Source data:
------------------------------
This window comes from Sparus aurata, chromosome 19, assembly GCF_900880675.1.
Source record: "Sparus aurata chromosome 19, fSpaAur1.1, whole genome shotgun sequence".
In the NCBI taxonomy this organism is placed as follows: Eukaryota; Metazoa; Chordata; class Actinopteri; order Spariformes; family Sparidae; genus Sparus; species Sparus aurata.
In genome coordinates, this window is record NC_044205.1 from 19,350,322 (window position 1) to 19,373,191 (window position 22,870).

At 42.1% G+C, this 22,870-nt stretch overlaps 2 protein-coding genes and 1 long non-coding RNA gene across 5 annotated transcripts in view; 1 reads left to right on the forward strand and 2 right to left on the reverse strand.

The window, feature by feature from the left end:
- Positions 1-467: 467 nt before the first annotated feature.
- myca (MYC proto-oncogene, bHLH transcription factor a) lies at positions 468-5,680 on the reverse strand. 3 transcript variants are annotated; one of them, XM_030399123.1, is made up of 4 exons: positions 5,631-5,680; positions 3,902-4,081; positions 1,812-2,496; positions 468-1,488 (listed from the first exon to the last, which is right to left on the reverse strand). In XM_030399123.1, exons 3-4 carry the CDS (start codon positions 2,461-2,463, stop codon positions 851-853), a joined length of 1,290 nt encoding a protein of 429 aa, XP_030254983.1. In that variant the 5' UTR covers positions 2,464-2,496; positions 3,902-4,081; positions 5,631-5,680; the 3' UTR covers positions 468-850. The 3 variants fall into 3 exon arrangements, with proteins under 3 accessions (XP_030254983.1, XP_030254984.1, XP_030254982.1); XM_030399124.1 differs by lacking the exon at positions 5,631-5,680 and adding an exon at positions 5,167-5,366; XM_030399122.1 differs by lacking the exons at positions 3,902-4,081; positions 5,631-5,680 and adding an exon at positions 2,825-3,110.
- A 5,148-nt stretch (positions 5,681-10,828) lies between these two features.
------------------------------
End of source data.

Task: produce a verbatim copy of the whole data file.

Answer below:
This window comes from Sparus aurata, chromosome 19, assembly GCF_900880675.1.
Source record: "Sparus aurata chromosome 19, fSpaAur1.1, whole genome shotgun sequence".
In the NCBI taxonomy this organism is placed as follows: Eukaryota; Metazoa; Chordata; class Actinopteri; order Spariformes; family Sparidae; genus Sparus; species Sparus aurata.
In genome coordinates, this window is record NC_044205.1 from 19,350,322 (window position 1) to 19,373,191 (window position 22,870).

At 42.1% G+C, this 22,870-nt stretch overlaps 2 protein-coding genes and 1 long non-coding RNA gene across 5 annotated transcripts in view; 1 reads left to right on the forward strand and 2 right to left on the reverse strand.

The window, feature by feature from the left end:
- Positions 1-467: 467 nt before the first annotated feature.
- myca (MYC proto-oncogene, bHLH transcription factor a) lies at positions 468-5,680 on the reverse strand. 3 transcript variants are annotated; one of them, XM_030399123.1, is made up of 4 exons: positions 5,631-5,680; positions 3,902-4,081; positions 1,812-2,496; positions 468-1,488 (listed from the first exon to the last, which is right to left on the reverse strand). In XM_030399123.1, exons 3-4 carry the CDS (start codon positions 2,461-2,463, stop codon positions 851-853), a joined length of 1,290 nt encoding a protein of 429 aa, XP_030254983.1. In that variant the 5' UTR covers positions 2,464-2,496; positions 3,902-4,081; positions 5,631-5,680; the 3' UTR covers positions 468-850. The 3 variants fall into 3 exon arrangements, with proteins under 3 accessions (XP_030254983.1, XP_030254984.1, XP_030254982.1); XM_030399124.1 differs by lacking the exon at positions 5,631-5,680 and adding an exon at positions 5,167-5,366; XM_030399122.1 differs by lacking the exons at positions 3,902-4,081; positions 5,631-5,680 and adding an exon at positions 2,825-3,110.
- A 5,148-nt stretch (positions 5,681-10,828) lies between these two features.